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Chiropractors & Naturopaths: Are They Dangerous?

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Chiropractors & Naturopaths: Are They Dangerous?

Photo Courtesy Of:† iStockphoto/Thinkstock

The medical profession has a long history of opposing alternative healing professions. While always claiming public safety as its reason for the attacks, the true reasons†often†involve protecting their monopoly of the healthcare market.

Medicine’s opposition to chiropractic was its strongest under the leadership of Morris Fishbein, Secretary of the American Medical Association from 1924 to 1949, who led a 50-year anti-chiropractic campaign in both professional publications and the public media.

Historical Antitrust Lawsuits Against Medical Societies

In 1975 the U.S. Supreme Court ruled in the case of Goldfarb vs. the Virginia State Bar that learned professions are not exempt from antitrust suits.

In 1982 the Court ruled that the FTC could enforce antitrust laws against medical societies.

These two suits paved the way for five chiropractors to file an anti-trust suit against the American Medical Association (AMA) and several other health care agencies and societies in Federal District Court (known as the Wilkes Case).

Judge Susan Getzendanner found the AMA and others guilty of an illegal conspiracy against the chiropractic profession in September of 1987, ordering a permanent injunction against the AMA and forcing them to print the court’s findings in the Journal of the American Medical Association.

Even with success of the Wilkes Case and other anti-trust litigation, the AMA continues to this day to wage a campaign against chiropractic.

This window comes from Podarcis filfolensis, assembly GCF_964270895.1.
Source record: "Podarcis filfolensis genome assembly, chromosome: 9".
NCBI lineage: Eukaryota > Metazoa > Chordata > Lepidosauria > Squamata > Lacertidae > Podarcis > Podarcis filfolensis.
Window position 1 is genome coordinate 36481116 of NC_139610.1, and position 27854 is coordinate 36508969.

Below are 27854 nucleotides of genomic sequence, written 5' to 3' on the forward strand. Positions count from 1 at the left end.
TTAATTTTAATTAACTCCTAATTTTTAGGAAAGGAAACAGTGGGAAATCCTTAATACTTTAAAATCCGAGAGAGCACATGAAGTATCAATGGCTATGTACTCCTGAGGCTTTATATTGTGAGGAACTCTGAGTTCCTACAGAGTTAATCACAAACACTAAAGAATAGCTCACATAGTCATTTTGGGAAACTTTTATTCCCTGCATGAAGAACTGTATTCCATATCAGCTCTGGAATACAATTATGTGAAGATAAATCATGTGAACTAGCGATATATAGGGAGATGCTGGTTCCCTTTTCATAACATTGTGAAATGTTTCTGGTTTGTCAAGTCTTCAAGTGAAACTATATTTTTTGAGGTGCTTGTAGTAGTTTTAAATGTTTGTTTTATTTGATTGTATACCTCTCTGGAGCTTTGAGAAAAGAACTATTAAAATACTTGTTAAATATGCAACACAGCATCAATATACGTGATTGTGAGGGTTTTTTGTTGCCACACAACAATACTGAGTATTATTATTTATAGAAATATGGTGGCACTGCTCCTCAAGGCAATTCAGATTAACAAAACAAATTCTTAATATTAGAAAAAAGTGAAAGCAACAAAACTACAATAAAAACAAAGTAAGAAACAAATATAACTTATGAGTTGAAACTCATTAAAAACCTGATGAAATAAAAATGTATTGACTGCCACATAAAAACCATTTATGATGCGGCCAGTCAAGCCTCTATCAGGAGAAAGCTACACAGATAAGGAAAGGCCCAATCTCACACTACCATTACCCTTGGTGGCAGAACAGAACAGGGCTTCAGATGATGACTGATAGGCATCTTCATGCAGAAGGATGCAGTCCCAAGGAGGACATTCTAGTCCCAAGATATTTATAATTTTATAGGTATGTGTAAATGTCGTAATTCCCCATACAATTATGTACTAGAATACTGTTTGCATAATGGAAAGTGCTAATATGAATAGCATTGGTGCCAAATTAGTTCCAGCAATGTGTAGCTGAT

The American Medical Association (AMA) has maintained a decades-long battle against “alternative” healing traditions, dating back to the 1920s and arguably even earlier. The courts eventually ruled in favor of the chiropractors in 1987, finding the AMA guilty of a conspiracy to take down the chiropractic profession, as the above article recounts in detail.

But was this the end of it? Has the AMA resigned itself to the fact that chiropractic, as well as other forms of natural medicine, are here to stay? Not a chance.

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Dr. Mercola

Dr. Mercola has been passionate about health and technology for most of his life. As a doctor of osteopathic medicine, he treated many thousands of patients for over 20 years. In the mid 90ís he integrated his passion for natural health with modern technology via the internet and developed a website, to spread the word about natural ways to achieve optimal health.


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2:08PM PST on Dec 11, 2012


6:16PM PDT on Jun 9, 2012

anyone who doesn't know what they are doing can be a danger. but a good chiropractor is a miracle worker!

8:36PM PDT on Apr 12, 2012

I think,natural methods of healing to ensure you body is functioning at its optimum level.This has helped our patients with alleviating back pain, neck pain, headaches and a wide variety of other conditions.For more details